|Watercolour postcard of Colin Todd Hut, Mount Aspiring National Park.
It's been ages since I did a step by step painting. So here's a little postcard with a view of Colin Todd Hut in Mount Aspiring National Park, New Zealand. I worked from a photo I took way back in January 2012 when David, Alexis and I climbed Mt Aspiring - one of my favourite adventures of all time.
I tried to take each photo when the paint was still wet. That way you can see the colour just as I laid it down and then the difference in the next shot with the paint dry.
|Step 1 - sky
I tape the postcard on all sides to a stiff piece of card and then draw the scene lightly in pencil. For the drawing I concentrate on getting the hut fairly accurate and in a good position for a nice composition - the hut is my focal point.
I wet the whole sky and all of the background hills with clean water and then paint the sky. I use Ultramarine Blue for the top of the sky and Pthalo blue towards the horizon and over the back hills. This will give my scene a lovely sense of depth.
I wait for this to dry fully before going on to step 2.
|Step 2 - far away mountains
Using Indigo and a fairly large brush I start by painting the rocks and shadows on the furthest away mountains. Using a big brush means I'm unable to add tiny details and the marks will be loose and free. The mountains furtherest away have a watery mix with almost no pigment and I increase the saturation as I come forward - still keeping these mountains very light. I add a little Ultramarine Blue onto the snow for some shadows.
I let this dry.
|Step 3 - closer ridge
For the ridge closer to the hut I add a bit of Burnt Umber to the Indigo and make a more saturated mix. I still keep this very light and use a big brush. I paint some areas in Indigo, and some in a Indigo / Burnt Umber mix, allowing the colours to merge softly. I still don't want any detail in this area, but the addition of the Burnt Umber to the mix will bring this ridge forward in front of the other background mountains.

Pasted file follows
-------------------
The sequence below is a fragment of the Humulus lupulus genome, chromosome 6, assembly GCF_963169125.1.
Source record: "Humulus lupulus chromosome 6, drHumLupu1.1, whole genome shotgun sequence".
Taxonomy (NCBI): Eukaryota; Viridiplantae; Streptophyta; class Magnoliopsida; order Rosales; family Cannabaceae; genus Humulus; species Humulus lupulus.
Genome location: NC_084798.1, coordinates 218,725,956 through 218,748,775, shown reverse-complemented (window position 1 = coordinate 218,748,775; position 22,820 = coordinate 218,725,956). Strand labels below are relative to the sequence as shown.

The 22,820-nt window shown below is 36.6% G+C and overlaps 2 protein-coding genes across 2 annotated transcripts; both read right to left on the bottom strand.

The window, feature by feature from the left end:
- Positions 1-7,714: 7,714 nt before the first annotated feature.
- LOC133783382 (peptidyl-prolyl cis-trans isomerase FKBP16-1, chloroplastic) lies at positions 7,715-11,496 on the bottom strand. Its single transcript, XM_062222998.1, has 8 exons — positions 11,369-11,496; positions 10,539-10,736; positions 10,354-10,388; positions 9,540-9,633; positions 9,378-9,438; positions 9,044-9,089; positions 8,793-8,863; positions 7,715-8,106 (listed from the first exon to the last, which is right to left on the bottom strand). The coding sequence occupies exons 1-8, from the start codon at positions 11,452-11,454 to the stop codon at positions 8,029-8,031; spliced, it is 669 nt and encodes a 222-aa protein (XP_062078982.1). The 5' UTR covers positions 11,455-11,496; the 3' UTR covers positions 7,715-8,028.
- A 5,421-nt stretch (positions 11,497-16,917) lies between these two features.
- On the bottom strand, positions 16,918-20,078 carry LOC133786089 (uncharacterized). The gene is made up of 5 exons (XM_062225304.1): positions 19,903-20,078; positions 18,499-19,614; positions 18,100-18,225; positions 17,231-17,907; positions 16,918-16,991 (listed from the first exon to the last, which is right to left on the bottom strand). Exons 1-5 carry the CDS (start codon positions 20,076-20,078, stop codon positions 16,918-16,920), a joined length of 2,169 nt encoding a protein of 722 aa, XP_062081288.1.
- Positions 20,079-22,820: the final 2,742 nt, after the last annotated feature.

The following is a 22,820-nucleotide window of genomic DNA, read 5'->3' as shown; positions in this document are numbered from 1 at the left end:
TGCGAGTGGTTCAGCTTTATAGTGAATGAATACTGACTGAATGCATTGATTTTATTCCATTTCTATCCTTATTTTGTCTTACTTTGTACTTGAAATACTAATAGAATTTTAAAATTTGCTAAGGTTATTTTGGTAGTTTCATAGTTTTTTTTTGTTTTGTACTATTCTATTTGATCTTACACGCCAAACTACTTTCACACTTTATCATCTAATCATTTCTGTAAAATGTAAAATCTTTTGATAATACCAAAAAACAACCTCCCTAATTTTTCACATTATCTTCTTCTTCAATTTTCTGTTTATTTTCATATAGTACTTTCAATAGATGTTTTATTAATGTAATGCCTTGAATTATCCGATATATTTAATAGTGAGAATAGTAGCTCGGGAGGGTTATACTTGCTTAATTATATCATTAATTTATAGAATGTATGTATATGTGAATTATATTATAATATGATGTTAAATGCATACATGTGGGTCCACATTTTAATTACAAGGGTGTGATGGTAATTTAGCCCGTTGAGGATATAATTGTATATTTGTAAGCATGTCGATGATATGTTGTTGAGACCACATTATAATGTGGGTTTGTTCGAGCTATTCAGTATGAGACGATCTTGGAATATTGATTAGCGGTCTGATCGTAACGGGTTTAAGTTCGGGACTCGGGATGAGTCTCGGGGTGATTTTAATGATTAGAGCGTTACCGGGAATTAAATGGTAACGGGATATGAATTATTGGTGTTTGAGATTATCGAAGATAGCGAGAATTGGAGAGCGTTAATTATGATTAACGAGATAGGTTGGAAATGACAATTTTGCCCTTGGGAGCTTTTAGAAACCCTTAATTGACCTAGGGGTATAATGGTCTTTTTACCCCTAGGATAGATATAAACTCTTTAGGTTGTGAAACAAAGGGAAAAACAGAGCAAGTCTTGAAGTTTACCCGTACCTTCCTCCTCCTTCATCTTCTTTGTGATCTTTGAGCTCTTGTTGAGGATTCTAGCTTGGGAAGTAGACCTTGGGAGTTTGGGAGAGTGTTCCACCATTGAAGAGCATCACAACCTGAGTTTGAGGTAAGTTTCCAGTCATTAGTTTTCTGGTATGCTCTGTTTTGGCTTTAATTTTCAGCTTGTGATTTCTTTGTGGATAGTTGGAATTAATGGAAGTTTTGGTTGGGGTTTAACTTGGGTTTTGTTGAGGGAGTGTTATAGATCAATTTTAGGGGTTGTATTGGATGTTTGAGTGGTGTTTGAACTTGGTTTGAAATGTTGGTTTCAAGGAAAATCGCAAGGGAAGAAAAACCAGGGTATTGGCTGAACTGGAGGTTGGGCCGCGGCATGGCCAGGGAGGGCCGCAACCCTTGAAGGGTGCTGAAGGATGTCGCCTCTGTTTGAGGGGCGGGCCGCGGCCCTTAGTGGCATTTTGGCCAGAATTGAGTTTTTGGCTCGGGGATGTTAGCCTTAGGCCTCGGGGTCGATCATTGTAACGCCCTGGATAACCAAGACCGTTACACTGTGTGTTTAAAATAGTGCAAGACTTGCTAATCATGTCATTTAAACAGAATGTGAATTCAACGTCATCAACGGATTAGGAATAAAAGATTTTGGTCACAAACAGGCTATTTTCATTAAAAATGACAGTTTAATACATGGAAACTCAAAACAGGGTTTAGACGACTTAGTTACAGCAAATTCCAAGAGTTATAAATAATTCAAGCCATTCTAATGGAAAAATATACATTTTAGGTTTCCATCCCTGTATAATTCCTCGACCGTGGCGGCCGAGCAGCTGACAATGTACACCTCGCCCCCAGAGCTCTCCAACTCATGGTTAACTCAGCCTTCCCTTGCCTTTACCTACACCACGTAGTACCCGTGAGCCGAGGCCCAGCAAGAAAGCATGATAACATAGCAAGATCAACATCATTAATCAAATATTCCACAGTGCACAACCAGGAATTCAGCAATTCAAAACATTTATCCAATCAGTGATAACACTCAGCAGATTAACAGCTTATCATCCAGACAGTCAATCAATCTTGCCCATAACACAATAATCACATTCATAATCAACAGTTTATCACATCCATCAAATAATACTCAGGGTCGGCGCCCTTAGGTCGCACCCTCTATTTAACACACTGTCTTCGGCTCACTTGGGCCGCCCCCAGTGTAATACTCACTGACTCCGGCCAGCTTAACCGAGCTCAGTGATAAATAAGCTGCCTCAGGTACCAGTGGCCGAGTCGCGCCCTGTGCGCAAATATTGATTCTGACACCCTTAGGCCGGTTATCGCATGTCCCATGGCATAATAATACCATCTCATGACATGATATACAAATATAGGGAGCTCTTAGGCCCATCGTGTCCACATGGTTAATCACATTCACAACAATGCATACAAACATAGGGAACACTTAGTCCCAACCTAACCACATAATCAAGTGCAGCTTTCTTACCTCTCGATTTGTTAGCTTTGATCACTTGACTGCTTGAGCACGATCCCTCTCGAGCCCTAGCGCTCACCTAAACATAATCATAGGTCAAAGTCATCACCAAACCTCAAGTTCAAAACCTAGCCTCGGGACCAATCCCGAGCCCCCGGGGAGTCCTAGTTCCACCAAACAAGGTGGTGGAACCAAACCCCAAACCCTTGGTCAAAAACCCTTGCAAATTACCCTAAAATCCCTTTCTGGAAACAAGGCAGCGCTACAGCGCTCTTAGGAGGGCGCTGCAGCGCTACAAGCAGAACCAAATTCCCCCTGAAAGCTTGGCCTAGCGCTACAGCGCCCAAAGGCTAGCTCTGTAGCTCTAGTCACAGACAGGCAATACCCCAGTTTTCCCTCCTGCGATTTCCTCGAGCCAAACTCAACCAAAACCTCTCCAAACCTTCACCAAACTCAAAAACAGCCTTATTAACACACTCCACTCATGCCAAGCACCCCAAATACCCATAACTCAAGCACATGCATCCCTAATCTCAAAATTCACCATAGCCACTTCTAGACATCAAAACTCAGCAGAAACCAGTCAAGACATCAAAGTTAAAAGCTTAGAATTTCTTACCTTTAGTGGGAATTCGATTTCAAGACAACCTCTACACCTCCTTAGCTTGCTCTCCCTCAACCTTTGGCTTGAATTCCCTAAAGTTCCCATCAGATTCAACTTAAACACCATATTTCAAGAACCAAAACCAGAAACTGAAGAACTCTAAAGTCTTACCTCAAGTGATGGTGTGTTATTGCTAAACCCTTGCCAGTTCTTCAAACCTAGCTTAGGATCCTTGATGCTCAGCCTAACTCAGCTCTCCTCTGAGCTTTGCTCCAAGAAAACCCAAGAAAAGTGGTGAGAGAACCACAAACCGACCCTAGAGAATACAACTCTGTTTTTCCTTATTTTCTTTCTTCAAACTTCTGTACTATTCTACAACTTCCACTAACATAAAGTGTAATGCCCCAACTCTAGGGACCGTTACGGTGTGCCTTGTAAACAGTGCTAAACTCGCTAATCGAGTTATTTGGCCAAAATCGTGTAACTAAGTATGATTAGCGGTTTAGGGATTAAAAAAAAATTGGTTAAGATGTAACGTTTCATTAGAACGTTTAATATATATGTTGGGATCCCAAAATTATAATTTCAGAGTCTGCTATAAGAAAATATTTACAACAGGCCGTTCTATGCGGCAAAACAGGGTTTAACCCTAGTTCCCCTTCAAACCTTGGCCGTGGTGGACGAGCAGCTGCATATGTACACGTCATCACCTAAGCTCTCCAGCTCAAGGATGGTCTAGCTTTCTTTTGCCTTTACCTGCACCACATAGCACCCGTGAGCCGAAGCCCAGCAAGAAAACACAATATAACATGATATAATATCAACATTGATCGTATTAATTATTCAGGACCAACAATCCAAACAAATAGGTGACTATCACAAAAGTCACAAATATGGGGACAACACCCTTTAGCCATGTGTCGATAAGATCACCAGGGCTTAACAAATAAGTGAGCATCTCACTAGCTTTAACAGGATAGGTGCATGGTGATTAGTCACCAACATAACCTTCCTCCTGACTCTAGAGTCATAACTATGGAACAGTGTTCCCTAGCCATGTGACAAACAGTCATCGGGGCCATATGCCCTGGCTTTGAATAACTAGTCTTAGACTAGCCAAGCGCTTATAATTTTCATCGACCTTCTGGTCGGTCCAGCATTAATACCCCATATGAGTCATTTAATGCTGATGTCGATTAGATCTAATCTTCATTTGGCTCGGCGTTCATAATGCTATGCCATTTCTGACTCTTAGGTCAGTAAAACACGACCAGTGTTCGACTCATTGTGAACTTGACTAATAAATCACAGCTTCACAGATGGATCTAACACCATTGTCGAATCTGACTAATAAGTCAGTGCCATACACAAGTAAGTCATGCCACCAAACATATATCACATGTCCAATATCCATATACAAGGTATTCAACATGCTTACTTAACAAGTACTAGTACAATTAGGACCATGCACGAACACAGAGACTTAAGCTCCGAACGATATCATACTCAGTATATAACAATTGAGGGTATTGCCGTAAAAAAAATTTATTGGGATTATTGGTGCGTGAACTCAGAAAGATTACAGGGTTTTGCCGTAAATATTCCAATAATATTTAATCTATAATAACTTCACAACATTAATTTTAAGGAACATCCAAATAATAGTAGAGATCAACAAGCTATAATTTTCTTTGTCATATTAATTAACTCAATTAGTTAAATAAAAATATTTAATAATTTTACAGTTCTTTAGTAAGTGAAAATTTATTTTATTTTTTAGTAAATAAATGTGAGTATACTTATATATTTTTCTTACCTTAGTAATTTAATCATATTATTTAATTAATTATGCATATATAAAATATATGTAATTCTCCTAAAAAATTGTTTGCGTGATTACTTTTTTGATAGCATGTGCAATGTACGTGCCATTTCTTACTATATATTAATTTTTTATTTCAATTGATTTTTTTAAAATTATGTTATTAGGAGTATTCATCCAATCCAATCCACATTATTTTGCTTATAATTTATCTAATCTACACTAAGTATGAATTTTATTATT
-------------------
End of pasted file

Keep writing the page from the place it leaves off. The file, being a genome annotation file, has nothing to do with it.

I let this dry.
|Step 4 - foreground snow and rocks
For the foreground rocks I use a mix of Indigo, Burnt Umber and Raw Sienna. I pop the Raw Sienna just along the tops where the sun is catching and then vary the rest of the rock area with Indigo and Burnt Umber. I want this area of rocks to have a lot more colour variation than the back hills and more saturation.
I add a few shadow marks to the snow on the glacier in the foreground using the Ultramarine Blue and Pthalo Blue that I used for the sky.
I let this dry.
|Step 5 - rock crevices
I change to a slightly smaller brush and work some detail into the foreground rocks adding cracks and crevices. I first start with a very light grey/brown mix of Indigo and Burnt Umber and then while this still wet I darken some of the marks. I also tease out some of the wet strokes to make very fine marks. The idea here is to vary the cracks in colour, tone and detail, while concentrating on following the form with your strokes. Nature is very random and it can help to look carefully at your reference photo to see what direction the cracks are going and how they vary in size and shape.
|Step 6 - the hut
For the hut I change to a tiny flat brush and block in each of the red sides. I use a combination of red colours and a bit of Paynes Grey to give the hut a weathered look. I add a touch of dark colour along the bottom of the walls and roof to give them weight.
Using the sky colour I paint the windows and the air vent chimney.
I let this dry thoroughly before the penwork in Step 7.
|Step 7 - penwork
Finally I add fine pen markings to define the hut. I use a combination of dark brown, black and white ink to bring the hut into focus. I add a title and sign the postcard.
All that's left to do is seal it with an acrylic spray varnish, add a note, address and stamp and let it wing it's way to someone special.
PS : on Sunday 16th January 2022 (15th January for some time zones) I'll be doing a live online class where we paint a far more detailed New Zealand mountain scene. Classes are small and intimate and so much fun. Why not join me and paint along? Details here.